Violence from either side must be condemned in the strongest terms, but it also serves as a reminder of Netanyahu’s role in driving a wedge between Jews and the Palestinians living in Israel during his time in office through the incitement and vilification of the Palestinians. He has also stoked the rise of the far right and corroborated, via the racist Nation State Law, the discrimination against Israel’s Palestinian minority. And the resounding failure in Gaza, for someone who has on several occasions in the last 12 years proclaimed Israel’s final victory over Hamas, is glaring. He has brought excruciating suffering to the people of this small enclave, fueling hatred that will take a very long time to recede, while Hamas remains undefeated. In the process, Israel’s reputation in the eyes of the world has been tarnished by the face of the death and devastation it has dealt out to one of the world’s most impoverished communities. Such have been the consequences of Israel so eagerly falling into the trap that Hamas and Islamic Jihad laid.
If Netanyahu’s ongoing trial on serious corruption charges more than justified calls for him to be suspended from his prime ministerial duties, his handling of this recent crisis has only further underlined the country’s desperate need for new leadership. Yet, as on so many previous occasions, there has been a failure on the part of the parties that oppose him to mobilize enough support to present an alternative leader. And, when push comes to shove, they get cold feet. It is as if they are afraid to take on the responsibility of leading the country as they fall under the spell of Netanyahu’s promises, which they know full well will be broken, or as they buckle under pressure from within their own parties or supporters and fall back into Netanyahu’s open and deceitful arms.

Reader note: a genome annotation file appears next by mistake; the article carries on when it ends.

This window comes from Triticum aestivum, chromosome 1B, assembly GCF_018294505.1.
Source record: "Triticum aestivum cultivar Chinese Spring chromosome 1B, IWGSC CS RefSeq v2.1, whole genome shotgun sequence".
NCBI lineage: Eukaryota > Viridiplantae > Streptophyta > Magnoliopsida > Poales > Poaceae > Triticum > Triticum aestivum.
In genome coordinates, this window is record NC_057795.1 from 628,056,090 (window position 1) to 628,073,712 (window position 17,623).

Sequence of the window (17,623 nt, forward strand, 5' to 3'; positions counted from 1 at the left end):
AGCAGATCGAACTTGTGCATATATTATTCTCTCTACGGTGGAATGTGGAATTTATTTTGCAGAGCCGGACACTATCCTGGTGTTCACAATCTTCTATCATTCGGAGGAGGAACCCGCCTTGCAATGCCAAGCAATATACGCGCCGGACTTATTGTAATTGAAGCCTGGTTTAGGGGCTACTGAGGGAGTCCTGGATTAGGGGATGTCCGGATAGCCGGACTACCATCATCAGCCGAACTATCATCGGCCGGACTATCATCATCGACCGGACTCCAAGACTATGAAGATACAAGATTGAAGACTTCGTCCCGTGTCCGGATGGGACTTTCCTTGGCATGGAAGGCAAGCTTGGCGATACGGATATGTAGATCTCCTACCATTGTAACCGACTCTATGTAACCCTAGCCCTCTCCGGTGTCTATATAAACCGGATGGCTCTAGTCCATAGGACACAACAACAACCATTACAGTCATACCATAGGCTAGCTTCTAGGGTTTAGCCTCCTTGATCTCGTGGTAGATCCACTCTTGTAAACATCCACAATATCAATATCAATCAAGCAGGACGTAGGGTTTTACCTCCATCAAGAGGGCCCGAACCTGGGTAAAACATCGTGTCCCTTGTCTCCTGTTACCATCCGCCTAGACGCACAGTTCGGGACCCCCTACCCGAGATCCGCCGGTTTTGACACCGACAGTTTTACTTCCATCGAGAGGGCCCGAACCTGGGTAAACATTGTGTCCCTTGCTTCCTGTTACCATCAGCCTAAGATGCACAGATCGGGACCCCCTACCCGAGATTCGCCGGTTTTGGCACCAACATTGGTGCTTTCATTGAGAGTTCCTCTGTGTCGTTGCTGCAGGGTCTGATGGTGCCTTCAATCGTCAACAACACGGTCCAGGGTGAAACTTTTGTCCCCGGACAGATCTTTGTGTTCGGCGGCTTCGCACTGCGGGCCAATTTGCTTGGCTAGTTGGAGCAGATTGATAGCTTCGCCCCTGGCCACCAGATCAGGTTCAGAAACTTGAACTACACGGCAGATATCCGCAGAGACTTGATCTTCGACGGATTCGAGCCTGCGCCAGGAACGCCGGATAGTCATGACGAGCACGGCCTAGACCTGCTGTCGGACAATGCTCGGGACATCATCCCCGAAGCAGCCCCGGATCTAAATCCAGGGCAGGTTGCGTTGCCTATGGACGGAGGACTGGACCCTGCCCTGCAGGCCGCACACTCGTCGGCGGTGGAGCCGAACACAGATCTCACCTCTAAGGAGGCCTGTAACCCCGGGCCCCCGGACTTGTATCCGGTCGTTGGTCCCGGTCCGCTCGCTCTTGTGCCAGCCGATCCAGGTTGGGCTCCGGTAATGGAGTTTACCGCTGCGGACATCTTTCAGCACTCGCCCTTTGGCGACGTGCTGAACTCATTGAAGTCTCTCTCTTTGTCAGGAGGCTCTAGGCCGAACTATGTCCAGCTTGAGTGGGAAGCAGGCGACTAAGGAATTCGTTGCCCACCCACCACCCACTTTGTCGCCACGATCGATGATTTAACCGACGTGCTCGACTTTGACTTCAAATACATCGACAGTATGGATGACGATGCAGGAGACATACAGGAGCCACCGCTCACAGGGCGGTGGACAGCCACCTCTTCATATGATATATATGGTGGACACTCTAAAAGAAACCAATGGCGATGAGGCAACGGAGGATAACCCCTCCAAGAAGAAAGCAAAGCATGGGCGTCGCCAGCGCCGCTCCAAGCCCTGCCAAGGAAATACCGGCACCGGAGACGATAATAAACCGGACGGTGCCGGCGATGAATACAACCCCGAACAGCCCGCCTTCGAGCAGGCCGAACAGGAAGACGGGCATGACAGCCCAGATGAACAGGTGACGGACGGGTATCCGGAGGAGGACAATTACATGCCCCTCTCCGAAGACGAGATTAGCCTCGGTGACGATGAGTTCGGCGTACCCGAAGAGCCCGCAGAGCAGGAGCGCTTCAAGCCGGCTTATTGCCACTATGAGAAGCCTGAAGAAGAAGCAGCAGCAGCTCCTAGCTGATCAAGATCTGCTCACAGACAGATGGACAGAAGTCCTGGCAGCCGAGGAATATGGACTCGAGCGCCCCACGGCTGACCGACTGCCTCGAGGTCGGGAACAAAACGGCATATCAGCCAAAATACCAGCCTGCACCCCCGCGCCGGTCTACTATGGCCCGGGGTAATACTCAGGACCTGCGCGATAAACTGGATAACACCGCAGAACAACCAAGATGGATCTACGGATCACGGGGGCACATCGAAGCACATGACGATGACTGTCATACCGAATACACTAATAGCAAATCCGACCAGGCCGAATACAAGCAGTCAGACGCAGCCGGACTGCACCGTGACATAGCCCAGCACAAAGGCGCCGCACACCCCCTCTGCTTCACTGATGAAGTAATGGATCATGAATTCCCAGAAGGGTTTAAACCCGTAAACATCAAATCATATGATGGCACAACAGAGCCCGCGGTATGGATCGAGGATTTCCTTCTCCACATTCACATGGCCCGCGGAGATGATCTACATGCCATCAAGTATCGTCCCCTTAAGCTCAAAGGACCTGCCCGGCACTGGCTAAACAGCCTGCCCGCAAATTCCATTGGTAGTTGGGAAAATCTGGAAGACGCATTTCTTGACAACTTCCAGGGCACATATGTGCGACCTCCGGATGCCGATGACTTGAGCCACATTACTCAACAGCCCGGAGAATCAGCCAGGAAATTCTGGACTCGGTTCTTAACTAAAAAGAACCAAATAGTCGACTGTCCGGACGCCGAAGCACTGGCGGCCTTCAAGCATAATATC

The renewed violence between Israel and the Palestinians played into the prime minister’s hands at the moment he needed it most.
At this juncture in Israeli politics, the war with Hamas provided Netanyahu with the perfect backdrop: A crisis that has enabled him to claim that the country requires both an experienced leader and a hawkish one — in other words, himself. The so-called “change” bloc is admittedly too heterogeneous to sustain a government for a full term, but it could have at least rebooted Israeli politics and society in a post-Netanyahu era. Lapid was prepared, unlikely as it seemed, to form a rotating government with himself serving as prime minister after two years of Yamina’s Naftali Bennett in this role, even though Lapid commands a party of 17 MKs to Bennet’s seven.
Nevertheless, during the fog of war, Yamina lost its nerve and, although its leaders Bennett and Ayelet Shaked personally despise Netanyahu, their lack of courage and leadership led them to cave in, both to their supporters and their ideological rigidity, which dictates a refusal to cooperate with Arab parties and even the soft left. It remains to be seen whether New Hope, led by Gideon Sa’ar, another ex-Likud figure who promised to never again join a Netanyahu government, will make a similar U-turn.
In the protracted tragedy of the Israeli-Palestinian conflict, Hamas and Netanyahu have become brothers in arms, serving as each other’s raison d’etre. If nothing else, the last few weeks have conclusively demonstrated that Israel needs a new government and a new direction.
- Yossi Mekelberg is professor of international relations and an associate fellow of the MENA Program at Chatham House. He is a regular contributor to the international written and electronic media.